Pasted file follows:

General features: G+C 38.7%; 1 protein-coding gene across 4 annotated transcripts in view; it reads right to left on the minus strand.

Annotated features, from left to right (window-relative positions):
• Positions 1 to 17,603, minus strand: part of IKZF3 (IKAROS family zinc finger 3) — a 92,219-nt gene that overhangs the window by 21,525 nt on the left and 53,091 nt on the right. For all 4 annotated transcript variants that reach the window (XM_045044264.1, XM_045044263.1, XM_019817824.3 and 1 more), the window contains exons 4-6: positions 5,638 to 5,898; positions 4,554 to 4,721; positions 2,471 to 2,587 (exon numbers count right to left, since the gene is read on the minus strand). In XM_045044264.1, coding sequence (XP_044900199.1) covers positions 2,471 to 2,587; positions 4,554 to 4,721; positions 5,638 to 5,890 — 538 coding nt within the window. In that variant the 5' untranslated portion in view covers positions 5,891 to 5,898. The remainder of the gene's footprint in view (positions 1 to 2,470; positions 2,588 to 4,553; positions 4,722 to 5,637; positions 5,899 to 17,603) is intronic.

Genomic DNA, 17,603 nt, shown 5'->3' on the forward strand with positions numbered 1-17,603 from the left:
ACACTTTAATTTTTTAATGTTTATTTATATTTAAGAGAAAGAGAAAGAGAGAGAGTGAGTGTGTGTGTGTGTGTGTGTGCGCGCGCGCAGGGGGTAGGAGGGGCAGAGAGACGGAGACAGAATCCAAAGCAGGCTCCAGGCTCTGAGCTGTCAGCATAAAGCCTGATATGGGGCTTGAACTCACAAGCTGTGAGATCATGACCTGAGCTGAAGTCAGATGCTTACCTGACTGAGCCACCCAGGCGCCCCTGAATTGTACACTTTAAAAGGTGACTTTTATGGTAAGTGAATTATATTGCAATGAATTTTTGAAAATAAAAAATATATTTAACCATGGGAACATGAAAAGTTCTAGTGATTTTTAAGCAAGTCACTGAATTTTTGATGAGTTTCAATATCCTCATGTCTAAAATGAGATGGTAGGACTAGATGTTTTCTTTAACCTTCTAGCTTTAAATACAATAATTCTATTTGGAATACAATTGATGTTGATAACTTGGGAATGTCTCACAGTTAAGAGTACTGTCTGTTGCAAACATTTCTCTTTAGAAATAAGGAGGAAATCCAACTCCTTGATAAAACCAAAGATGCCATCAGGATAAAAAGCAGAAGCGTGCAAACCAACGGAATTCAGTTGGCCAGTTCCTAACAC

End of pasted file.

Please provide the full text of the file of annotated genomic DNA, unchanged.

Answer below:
General features: G+C 38.7%; 1 protein-coding gene across 4 annotated transcripts in view; it reads right to left on the minus strand.

Annotated features, from left to right (window-relative positions):
• Positions 1 to 17,603, minus strand: part of IKZF3 (IKAROS family zinc finger 3) — a 92,219-nt gene that overhangs the window by 21,525 nt on the left and 53,091 nt on the right. For all 4 annotated transcript variants that reach the window (XM_045044264.1, XM_045044263.1, XM_019817824.3 and 1 more), the window contains exons 4-6: positions 5,638 to 5,898; positions 4,554 to 4,721; positions 2,471 to 2,587 (exon numbers count right to left, since the gene is read on the minus strand). In XM_045044264.1, coding sequence (XP_044900199.1) covers positions 2,471 to 2,587; positions 4,554 to 4,721; positions 5,638 to 5,890 — 538 coding nt within the window. In that variant the 5' untranslated portion in view covers positions 5,891 to 5,898. The remainder of the gene's footprint in view (positions 1 to 2,470; positions 2,588 to 4,553; positions 4,722 to 5,637; positions 5,899 to 17,603) is intronic.

Genomic DNA, 17,603 nt, shown 5'->3' on the forward strand with positions numbered 1-17,603 from the left:
ACACTTTAATTTTTTAATGTTTATTTATATTTAAGAGAAAGAGAAAGAGAGAGAGTGAGTGTGTGTGTGTGTGTGTGTGCGCGCGCGCAGGGGGTAGGAGGGGCAGAGAGACGGAGACAGAATCCAAAGCAGGCTCCAGGCTCTGAGCTGTCAGCATAAAGCCTGATATGGGGCTTGAACTCACAAGCTGTGAGATCATGACCTGAGCTGAAGTCAGATGCTTACCTGACTGAGCCACCCAGGCGCCCCTGAATTGTACACTTTAAAAGGTGACTTTTATGGTAAGTGAATTATATTGCAATGAATTTTTGAAAATAAAAAATATATTTAACCATGGGAACATGAAAAGTTCTAGTGATTTTTAAGCAAGTCACTGAATTTTTGATGAGTTTCAATATCCTCATGTCTAAAATGAGATGGTAGGACTAGATGTTTTCTTTAACCTTCTAGCTTTAAATACAATAATTCTATTTGGAATACAATTGATGTTGATAACTTGGGAATGTCTCACAGTTAAGAGTACTGTCTGTTGCAAACATTTCTCTTTAGAAATAAGGAGGAAATCCAACTCCTTGATAAAACCAAAGATGCCATCAGGATAAAAAGCAGAAGCGTGCAAACCAACGGAATTCAGTTGGCCAGTTCCTAACAC